CATHOLIC VALUES COLUMNIST
The past year of my life has been formative and transformative. I spent 14 years in the same public school system, with the same people, in the same house, in my home in the suburbs near Atlanta. I had quality friendships with the diverse religious and cultural groups at my high school, and I was comfortable where I was. Then bam! All of a sudden I was transplanted to the cold Ohio hills, into the Catholic bubble known as Franciscan University of Steubenville.
Last year was the first year of my life that I have had more Catholic friends than secular friends. It was great to literally breathe the Catholicism that was in the air. And then I went home.
This past summer, after a year of being set free, surrounded by kindred Catholics, I returned to my suburban life in Georgia, and I had to re-train myself to interact with the secular world, biting down my unpopular opinions in the presence of my acquaintances and coworkers.
It was definitely a transition, and I spent the summer looking forward to coming back to this haven. I contemplated a lot about these two worlds I live in, the Catholic and the secular, because as much as I don’t want to think about it, I know that one day I’ll leave Franciscan forever to return home to Georgia, and I won’t have that strong Catholic society to support my beliefs.
That’s what I learned this summer: that I need to devise a way to combine my two worlds so that returning to the “real world” won’t be painful in the future. My goal this school year is to at least begin that process.
I know I’m not alone in this struggle. Some people will stay here after college and others will go back to their homes in very Catholic areas, but none of us will leave Franciscan and live in a complete Heaven on Earth. That just doesn’t exist yet. Even in the most sheltered Catholic community, you will still have to face secularism at some point.
But don’t be afraid of the challenge; prepare for it. Use your time here to stock up on your spiritual tools and polish your armor of God. It may seem overwhelming at first, but you’ve got time, and you’re not alone. The hardest part is just setting your mind to begin.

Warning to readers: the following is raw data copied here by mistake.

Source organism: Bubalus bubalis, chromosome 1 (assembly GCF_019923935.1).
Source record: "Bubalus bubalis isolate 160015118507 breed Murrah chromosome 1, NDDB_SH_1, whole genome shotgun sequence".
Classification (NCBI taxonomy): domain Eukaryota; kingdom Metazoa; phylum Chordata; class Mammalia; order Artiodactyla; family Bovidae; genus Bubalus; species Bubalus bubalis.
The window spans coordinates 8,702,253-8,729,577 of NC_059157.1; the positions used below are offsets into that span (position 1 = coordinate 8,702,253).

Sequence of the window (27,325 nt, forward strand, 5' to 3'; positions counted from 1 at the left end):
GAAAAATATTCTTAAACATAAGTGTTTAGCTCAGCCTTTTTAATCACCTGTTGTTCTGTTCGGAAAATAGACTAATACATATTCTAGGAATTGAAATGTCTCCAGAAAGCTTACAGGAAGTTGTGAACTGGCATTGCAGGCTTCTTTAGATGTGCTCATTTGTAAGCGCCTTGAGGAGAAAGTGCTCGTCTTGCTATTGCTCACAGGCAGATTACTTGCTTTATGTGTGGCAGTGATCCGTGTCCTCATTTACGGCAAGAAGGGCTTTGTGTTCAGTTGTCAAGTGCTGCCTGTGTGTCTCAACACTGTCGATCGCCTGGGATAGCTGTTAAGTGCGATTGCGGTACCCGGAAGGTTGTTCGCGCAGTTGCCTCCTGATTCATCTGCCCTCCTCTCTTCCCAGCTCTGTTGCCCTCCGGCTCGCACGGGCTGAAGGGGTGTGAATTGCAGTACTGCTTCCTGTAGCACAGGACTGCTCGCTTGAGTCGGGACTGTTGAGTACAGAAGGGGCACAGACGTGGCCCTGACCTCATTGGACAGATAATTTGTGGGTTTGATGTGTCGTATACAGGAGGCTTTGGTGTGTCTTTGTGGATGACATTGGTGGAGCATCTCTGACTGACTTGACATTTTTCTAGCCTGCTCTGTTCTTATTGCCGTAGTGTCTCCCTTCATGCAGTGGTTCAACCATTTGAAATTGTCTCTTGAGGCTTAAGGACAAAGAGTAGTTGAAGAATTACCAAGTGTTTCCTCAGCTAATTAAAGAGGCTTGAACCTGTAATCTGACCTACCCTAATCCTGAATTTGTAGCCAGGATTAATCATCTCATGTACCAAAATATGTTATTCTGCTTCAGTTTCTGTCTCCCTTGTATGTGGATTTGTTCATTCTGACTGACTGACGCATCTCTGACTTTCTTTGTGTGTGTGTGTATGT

The first way that I intend this year to prepare myself for my eventual return to the world is by finding my place in the spiritual life here at Franciscan. I’ve always thought that one of the most beautiful features of our faith is how many different ways people worship, and I think that God made us each in a different way so that He could be worshiped in various manners. Franciscan caters to that diversity. There are Latin Masses and FOPs offered on campus to allow us to worship in whatever way we find best.
For me personally, neither of those two options is satisfying. It’s just not the type of Catholic I am, but that’s not to say that it doesn’t do wonders for other people. My heart of worship lies somewhere between the two, and right now I am working on finding the worship that God designed just for me that I can take back home to implement practically.
The Catholic atmosphere here is so great, but what I am most worried about is leaving behind some of the ways I have grown in faith. The university is referred to as a bubble by the outside world, even within the Catholic community. People think that we’re sheltered up here on our hill, and I was even once told by a pro-life Catholic speaker that he wished I wasn’t going to Franciscan because he wanted me to get some experience in the real world.
This is what I think a lot of people get wrong about us. Yes, we are a vibrant Catholic community, but we all came here from the real world and most will ultimately return there. The real world does get in, for better or worse, whether we like it or not. But this school is a great place to prepare us for the real world.
As young Catholics, we desperately need a foundation of faith to survive in the world. That is why finding my worship is so important to me this year; I leaned on it as I struggled with the transition here, and I will certainly need it as I struggle to return into secular society.
So yes, perhaps we are a bubble. But bubbles pop, and not so neatly. They burst, and their splatter flies out in all directions. That’s what we should be. As Catholics re-entering the real world, we must take Franciscan with us and spread our faith wherever we go, so that the two worlds may join.
A professor put it best in a prayer with which she started class last Friday. She prayed that her students would remember that “even when they’re not on campus, they are still Franciscan.”